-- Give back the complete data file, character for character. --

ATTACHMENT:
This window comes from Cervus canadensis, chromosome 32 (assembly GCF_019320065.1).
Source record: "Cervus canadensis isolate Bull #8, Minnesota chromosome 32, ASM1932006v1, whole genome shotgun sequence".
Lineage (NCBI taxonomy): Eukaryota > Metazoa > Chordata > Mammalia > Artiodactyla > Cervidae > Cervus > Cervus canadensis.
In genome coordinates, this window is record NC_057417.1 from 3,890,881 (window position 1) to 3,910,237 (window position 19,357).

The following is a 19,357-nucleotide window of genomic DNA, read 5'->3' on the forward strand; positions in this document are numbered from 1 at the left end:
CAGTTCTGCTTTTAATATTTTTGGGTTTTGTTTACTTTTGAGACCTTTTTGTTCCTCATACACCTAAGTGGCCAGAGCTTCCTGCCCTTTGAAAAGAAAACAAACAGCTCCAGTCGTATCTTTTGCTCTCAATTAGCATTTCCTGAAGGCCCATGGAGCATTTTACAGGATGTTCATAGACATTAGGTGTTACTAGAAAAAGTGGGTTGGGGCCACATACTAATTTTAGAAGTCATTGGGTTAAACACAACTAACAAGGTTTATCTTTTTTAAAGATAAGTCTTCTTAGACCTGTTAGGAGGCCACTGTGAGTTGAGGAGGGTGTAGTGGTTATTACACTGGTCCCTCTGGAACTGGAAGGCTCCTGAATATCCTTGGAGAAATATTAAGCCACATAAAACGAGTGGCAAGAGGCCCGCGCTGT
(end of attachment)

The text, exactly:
This window comes from Cervus canadensis, chromosome 32 (assembly GCF_019320065.1).
Source record: "Cervus canadensis isolate Bull #8, Minnesota chromosome 32, ASM1932006v1, whole genome shotgun sequence".
Lineage (NCBI taxonomy): Eukaryota > Metazoa > Chordata > Mammalia > Artiodactyla > Cervidae > Cervus > Cervus canadensis.
In genome coordinates, this window is record NC_057417.1 from 3,890,881 (window position 1) to 3,910,237 (window position 19,357).

The following is a 19,357-nucleotide window of genomic DNA, read 5'->3' on the forward strand; positions in this document are numbered from 1 at the left end:
CAGTTCTGCTTTTAATATTTTTGGGTTTTGTTTACTTTTGAGACCTTTTTGTTCCTCATACACCTAAGTGGCCAGAGCTTCCTGCCCTTTGAAAAGAAAACAAACAGCTCCAGTCGTATCTTTTGCTCTCAATTAGCATTTCCTGAAGGCCCATGGAGCATTTTACAGGATGTTCATAGACATTAGGTGTTACTAGAAAAAGTGGGTTGGGGCCACATACTAATTTTAGAAGTCATTGGGTTAAACACAACTAACAAGGTTTATCTTTTTTAAAGATAAGTCTTCTTAGACCTGTTAGGAGGCCACTGTGAGTTGAGGAGGGTGTAGTGGTTATTACACTGGTCCCTCTGGAACTGGAAGGCTCCTGAATATCCTTGGAGAAATATTAAGCCACATAAAACGAGTGGCAAGAGGCCCGCGCTGT